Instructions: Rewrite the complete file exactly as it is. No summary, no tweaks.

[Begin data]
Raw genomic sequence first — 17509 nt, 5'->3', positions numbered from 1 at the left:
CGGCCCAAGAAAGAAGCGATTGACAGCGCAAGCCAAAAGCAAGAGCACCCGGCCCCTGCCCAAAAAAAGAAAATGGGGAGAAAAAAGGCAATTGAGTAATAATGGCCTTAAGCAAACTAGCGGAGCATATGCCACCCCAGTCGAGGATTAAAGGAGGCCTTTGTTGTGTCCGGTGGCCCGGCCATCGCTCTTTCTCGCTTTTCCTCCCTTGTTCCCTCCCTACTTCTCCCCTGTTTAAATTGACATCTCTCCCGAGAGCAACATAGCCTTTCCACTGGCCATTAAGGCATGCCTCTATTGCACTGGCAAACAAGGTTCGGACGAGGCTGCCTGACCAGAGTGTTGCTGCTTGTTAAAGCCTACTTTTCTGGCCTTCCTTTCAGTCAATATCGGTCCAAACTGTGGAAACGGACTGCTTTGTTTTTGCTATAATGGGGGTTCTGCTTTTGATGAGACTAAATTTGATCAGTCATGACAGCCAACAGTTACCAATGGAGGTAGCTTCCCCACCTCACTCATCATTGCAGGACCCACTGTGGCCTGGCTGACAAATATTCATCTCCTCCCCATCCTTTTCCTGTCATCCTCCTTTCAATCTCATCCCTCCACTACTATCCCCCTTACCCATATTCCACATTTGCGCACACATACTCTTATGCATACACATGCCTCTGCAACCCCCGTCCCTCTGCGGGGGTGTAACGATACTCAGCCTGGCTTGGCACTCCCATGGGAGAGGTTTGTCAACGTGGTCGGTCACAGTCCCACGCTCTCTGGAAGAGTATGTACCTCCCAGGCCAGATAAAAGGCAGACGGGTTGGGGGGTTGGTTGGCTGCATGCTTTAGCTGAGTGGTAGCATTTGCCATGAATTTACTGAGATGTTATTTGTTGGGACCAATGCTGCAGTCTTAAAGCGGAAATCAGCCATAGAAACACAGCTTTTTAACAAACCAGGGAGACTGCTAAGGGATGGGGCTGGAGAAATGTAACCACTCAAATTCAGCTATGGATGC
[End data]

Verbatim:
Raw genomic sequence first — 17509 nt, 5'->3', positions numbered from 1 at the left:
CGGCCCAAGAAAGAAGCGATTGACAGCGCAAGCCAAAAGCAAGAGCACCCGGCCCCTGCCCAAAAAAAGAAAATGGGGAGAAAAAAGGCAATTGAGTAATAATGGCCTTAAGCAAACTAGCGGAGCATATGCCACCCCAGTCGAGGATTAAAGGAGGCCTTTGTTGTGTCCGGTGGCCCGGCCATCGCTCTTTCTCGCTTTTCCTCCCTTGTTCCCTCCCTACTTCTCCCCTGTTTAAATTGACATCTCTCCCGAGAGCAACATAGCCTTTCCACTGGCCATTAAGGCATGCCTCTATTGCACTGGCAAACAAGGTTCGGACGAGGCTGCCTGACCAGAGTGTTGCTGCTTGTTAAAGCCTACTTTTCTGGCCTTCCTTTCAGTCAATATCGGTCCAAACTGTGGAAACGGACTGCTTTGTTTTTGCTATAATGGGGGTTCTGCTTTTGATGAGACTAAATTTGATCAGTCATGACAGCCAACAGTTACCAATGGAGGTAGCTTCCCCACCTCACTCATCATTGCAGGACCCACTGTGGCCTGGCTGACAAATATTCATCTCCTCCCCATCCTTTTCCTGTCATCCTCCTTTCAATCTCATCCCTCCACTACTATCCCCCTTACCCATATTCCACATTTGCGCACACATACTCTTATGCATACACATGCCTCTGCAACCCCCGTCCCTCTGCGGGGGTGTAACGATACTCAGCCTGGCTTGGCACTCCCATGGGAGAGGTTTGTCAACGTGGTCGGTCACAGTCCCACGCTCTCTGGAAGAGTATGTACCTCCCAGGCCAGATAAAAGGCAGACGGGTTGGGGGGTTGGTTGGCTGCATGCTTTAGCTGAGTGGTAGCATTTGCCATGAATTTACTGAGATGTTATTTGTTGGGACCAATGCTGCAGTCTTAAAGCGGAAATCAGCCATAGAAACACAGCTTTTTAACAAACCAGGGAGACTGCTAAGGGATGGGGCTGGAGAAATGTAACCACTCAAATTCAGCTATGGATGC